# How can something be the smallest

1. Feb 12, 2004

### JoseCapablanca

how can something be the "smallest"

While siting at work and doing nothing as usual a thought came to me....how can there be space in between the "smallest particles" when and if we do find them? Dosnt space need to be occupied by something no matter how small or rudimentary? What will we find, What will we find....when we find, the smallest particle. Lets say that there cannot be space in between these particles and that these particles make a cohesive sheet through out the universe, I wonder what would happen if we could knock one of these particles out of alignment what would be "behind" or what would take its place seeing that space cannot be occupied by nothing (if thats the case I dunno that it is).
well thats as far as I got untill my phone rang. Help me on this, I bombed physics in college, but hold a Love for the abstract thought.

2. Feb 13, 2004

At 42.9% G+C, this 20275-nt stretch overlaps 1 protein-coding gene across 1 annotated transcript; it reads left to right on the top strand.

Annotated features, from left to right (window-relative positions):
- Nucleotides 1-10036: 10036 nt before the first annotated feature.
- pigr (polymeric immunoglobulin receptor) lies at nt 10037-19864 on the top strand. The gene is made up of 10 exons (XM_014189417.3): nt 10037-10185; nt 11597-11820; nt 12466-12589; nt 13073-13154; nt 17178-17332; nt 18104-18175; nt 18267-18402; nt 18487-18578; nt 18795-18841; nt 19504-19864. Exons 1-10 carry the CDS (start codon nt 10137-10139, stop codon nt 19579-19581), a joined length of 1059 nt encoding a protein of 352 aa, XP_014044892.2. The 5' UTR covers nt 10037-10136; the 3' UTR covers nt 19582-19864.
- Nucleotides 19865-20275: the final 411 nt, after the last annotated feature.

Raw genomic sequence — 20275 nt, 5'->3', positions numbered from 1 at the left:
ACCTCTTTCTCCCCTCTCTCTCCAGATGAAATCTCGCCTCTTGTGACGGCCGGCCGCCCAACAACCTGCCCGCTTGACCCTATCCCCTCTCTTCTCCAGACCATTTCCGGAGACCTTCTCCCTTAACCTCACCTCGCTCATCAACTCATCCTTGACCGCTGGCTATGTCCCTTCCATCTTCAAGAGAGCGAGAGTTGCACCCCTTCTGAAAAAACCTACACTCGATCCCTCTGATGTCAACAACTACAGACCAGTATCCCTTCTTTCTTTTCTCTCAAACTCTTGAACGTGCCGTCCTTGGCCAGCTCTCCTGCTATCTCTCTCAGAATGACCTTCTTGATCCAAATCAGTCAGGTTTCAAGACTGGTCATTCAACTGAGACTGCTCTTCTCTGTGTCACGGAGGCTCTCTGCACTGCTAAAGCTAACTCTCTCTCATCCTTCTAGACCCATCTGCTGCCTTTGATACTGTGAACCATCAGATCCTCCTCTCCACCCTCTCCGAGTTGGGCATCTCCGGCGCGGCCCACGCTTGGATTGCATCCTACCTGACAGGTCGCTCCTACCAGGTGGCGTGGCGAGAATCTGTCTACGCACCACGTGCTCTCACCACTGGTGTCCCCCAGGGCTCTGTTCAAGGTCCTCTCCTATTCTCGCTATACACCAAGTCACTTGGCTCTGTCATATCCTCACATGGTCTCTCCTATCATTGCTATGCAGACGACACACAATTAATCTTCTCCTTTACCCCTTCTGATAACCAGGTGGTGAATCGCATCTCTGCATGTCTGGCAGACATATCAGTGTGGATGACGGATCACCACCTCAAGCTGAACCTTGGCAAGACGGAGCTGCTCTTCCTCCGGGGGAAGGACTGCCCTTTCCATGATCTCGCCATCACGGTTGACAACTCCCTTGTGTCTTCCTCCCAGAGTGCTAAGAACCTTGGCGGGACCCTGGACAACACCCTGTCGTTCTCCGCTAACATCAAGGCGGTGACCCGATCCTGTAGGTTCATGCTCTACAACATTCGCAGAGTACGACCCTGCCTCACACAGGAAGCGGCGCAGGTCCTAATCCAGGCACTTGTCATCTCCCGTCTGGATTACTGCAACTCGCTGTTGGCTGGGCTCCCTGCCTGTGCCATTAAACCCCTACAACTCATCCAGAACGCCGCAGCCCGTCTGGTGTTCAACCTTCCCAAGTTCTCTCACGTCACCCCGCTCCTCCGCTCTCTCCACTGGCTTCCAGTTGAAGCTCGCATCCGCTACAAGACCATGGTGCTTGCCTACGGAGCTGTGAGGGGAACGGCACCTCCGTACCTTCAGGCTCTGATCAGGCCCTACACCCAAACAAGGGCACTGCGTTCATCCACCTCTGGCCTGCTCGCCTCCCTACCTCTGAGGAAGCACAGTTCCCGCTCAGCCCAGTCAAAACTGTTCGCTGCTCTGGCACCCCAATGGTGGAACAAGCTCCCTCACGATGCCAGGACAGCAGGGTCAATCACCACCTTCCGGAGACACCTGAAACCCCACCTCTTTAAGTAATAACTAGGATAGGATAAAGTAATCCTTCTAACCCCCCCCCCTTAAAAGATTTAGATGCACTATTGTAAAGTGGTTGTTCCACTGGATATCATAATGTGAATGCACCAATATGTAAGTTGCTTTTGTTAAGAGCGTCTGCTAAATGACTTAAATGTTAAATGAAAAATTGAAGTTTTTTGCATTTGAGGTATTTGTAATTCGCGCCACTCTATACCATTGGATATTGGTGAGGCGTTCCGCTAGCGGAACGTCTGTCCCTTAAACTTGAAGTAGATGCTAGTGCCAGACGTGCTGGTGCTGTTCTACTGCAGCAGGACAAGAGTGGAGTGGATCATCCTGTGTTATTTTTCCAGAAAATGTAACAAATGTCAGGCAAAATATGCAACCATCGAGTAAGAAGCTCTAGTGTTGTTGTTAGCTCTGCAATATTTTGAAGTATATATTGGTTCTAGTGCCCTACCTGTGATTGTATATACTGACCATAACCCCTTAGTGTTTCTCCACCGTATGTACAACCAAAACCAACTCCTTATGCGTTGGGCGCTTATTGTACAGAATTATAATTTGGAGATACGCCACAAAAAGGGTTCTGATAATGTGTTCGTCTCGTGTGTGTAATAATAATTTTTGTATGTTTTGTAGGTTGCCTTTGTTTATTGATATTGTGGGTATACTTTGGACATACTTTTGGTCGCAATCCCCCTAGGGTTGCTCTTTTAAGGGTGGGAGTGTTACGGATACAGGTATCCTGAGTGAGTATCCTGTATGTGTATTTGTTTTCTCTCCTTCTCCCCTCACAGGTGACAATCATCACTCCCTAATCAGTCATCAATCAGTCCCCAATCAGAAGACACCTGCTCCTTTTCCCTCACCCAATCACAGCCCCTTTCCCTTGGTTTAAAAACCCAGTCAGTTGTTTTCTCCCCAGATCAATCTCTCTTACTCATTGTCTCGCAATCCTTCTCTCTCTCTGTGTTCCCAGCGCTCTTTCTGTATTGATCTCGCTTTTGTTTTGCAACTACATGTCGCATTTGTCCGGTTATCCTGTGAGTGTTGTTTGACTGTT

### Norman

if space cannot be empty... how do you explain a vacuum?

3. Feb 13, 2004

### JoseCapablanca

how can somethin be empty if it dosnt exist

4. Feb 13, 2004

### UltraPi1

Perhaps you shouldn't be thinking of particles as something exclusively as full...... up against empty, but rather empty against the concept of full. In other words - Two concepts which cannot be separated by any logical mechanism whatsoever but which are nevertheless different -----like the front and back of a door. Zero and one fit this bill, and a plethora of these entities can share the geometry involved. Hence a point in space can be shared by several units. I.E. A point in space can be represented briefly by one unit while another and yet another is briefly representing that same point that is no longer represented by the unit that left.

If you break the mold - That of a physical universe in favor of a conceptual one that obeys physical laws. You could actually understand what I said above

5. Feb 14, 2004

### Norman

Which are you claiming doesn't exist... vacuum or space?

6. Mar 2, 2004

### garytse86

aren't we getting a bit philosophical here?

Is space a perfect vacuum anyway?

Gary

7. Mar 4, 2004

### ahrkron

Staff Emeritus
Because "vacuum" is not the same as "nothing".

In a space where there is no matter, there is still a field that gives it its metric properties (namely, the gravitational field). If you have no metric field, then your "space" has no extension and no time intervals on it.

8. Mar 5, 2004

### garytse86

if space-time is discrete then there must be a smallest piece of matter

Gary

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